Interview with Ladytron
Here’s a short interview with the electronic act Ladytron by EM: It makes absolute sense that Daniel Hunt’s “favorite record ever” is My Bloody Valentine’s 1991 album Loveless. Aside from the obvious fact that Hunt’s band is also a quartet comprised of two men and two women, Ladytron is like MBV for the electronic set: dense layers of synths rather than a shoegaze-y wall of guitars.
“I grew up listening to music that I could not fully understand,” Hunt says. “I like this kind of swell where you hear certain things and you’re not sure what they are, and you’re not sure what is connected to what.”
That isn’t to say that Ladytron is creating an amorphous sonic mess in the studio. Ten years after releasing their debut album, 604, Ladytron has learned a thing or two about maximizing space in the mix. With the band’s fifth full-length record, Gravity the Seducer, Hunt says they’re more cognizant of when to say when.
“I think we’re instinctively preempting those problems in the mix by not throwing too many bass-y mono synths and layers down there,” he says. “We’re just a bit more aware of what’s required than we used to be. With the first and second records, the mix engineer would be like, ‘You know, you put seven basses on here.’ And we’d go, ‘Okay, well it’s your job. You just make it work!’ We’re a bit more considerate now.”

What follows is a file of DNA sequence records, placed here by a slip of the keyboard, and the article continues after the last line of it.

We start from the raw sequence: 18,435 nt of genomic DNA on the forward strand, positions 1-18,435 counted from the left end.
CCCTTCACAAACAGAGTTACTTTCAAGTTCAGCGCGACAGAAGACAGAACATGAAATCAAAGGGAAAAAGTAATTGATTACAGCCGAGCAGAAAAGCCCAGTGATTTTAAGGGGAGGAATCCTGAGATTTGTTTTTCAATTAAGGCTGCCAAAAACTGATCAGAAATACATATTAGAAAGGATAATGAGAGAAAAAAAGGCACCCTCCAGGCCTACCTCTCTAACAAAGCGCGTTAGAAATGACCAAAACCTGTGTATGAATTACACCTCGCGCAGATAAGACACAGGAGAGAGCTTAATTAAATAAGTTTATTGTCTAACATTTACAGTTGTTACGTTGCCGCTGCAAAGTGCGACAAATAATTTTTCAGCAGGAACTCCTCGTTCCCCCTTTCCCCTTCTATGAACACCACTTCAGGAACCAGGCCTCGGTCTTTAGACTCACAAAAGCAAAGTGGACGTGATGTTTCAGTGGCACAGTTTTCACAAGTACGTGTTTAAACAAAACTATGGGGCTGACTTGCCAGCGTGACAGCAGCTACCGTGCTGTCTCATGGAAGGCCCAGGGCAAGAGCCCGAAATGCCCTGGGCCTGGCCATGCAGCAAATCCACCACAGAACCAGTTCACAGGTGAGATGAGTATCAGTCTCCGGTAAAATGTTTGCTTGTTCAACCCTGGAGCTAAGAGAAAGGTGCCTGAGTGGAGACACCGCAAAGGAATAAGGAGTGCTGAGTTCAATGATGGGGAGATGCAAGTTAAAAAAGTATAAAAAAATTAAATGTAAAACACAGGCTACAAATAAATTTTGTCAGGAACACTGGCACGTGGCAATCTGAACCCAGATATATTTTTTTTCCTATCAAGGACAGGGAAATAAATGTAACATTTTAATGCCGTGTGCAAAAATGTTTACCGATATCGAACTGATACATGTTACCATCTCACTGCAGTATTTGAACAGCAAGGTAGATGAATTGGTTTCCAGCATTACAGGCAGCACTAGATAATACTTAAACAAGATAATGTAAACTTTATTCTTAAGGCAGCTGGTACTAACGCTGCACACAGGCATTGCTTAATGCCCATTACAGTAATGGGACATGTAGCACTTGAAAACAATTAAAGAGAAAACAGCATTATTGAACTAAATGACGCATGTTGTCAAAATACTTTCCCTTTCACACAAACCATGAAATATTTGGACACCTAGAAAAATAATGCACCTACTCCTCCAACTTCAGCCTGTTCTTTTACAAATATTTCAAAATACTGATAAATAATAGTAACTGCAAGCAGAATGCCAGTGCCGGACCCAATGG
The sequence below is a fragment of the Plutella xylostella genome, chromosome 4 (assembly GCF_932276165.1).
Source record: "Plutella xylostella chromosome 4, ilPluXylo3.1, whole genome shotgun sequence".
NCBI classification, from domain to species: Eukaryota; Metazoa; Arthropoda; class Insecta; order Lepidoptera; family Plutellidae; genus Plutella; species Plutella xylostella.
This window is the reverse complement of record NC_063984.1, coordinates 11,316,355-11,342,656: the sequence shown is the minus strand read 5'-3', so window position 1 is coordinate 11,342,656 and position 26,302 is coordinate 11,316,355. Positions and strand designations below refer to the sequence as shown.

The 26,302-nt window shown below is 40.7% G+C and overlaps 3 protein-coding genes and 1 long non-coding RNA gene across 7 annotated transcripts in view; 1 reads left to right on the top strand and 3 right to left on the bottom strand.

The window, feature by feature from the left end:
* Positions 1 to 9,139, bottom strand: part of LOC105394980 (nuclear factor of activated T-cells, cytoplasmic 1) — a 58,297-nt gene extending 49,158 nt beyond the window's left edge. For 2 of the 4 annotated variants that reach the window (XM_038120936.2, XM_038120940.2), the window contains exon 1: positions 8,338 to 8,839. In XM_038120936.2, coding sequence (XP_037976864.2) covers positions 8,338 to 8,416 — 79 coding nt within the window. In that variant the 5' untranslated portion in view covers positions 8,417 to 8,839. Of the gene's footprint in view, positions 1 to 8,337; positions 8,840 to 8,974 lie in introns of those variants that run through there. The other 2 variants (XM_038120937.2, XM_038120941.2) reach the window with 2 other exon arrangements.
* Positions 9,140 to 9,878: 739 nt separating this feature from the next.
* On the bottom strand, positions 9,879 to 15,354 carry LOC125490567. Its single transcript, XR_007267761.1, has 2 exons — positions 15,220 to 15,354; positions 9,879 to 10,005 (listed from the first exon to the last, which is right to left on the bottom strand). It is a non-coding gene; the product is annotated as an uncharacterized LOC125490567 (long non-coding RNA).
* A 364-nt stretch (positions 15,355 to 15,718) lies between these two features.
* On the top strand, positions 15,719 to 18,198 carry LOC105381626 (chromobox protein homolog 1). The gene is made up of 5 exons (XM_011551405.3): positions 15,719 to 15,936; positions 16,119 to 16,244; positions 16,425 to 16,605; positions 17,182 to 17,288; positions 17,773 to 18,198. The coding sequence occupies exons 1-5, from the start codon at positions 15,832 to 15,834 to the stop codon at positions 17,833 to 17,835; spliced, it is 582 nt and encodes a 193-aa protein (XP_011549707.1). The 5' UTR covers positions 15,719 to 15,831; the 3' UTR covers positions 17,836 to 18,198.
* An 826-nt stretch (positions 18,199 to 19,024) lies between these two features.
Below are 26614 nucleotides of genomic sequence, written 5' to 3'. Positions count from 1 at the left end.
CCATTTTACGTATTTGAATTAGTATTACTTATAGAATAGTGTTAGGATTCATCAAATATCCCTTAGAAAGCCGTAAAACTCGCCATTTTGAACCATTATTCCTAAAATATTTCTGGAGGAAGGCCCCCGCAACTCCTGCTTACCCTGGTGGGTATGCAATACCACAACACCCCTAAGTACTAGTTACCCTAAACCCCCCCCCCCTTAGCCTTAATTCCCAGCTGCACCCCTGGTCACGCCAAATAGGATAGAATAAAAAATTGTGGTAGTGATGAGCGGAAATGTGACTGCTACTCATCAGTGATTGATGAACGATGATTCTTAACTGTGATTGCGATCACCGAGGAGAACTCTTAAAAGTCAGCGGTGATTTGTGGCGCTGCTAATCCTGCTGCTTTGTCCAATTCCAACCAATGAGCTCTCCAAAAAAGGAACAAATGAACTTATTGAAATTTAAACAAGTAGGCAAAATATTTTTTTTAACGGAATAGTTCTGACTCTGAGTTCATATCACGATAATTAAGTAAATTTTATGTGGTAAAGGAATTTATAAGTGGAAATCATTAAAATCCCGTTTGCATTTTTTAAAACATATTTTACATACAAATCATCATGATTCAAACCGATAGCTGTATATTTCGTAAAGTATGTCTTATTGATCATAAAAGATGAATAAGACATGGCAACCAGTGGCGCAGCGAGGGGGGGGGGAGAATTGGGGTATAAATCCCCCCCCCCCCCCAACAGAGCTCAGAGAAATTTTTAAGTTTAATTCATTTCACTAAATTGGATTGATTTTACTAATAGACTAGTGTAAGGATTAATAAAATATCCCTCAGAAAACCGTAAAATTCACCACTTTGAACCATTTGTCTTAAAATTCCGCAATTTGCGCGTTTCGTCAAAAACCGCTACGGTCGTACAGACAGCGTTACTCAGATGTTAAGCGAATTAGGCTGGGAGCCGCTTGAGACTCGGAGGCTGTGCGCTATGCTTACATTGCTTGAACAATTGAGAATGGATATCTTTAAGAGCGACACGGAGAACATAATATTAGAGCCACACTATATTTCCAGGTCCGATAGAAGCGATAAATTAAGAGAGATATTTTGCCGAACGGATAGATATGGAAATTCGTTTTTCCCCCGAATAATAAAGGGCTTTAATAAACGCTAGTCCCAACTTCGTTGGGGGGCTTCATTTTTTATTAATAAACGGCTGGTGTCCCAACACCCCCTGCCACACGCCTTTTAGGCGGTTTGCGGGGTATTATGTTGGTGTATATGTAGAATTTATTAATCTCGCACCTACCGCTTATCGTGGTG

While Ladytron dove into recording their previous two albums immediately after months on the road—thus creating an album that would easily translate to the stage—the band took a different approach to Gravity the Seducer. “We probably had about a year off from the road in which to write and prepare and had a clearer idea of what we wanted,” Hunt says. “It was refreshing to make a record without thinking about the accompanying tour. We didn’t care about it, so I think the record sounds freer and more coherent as a result.”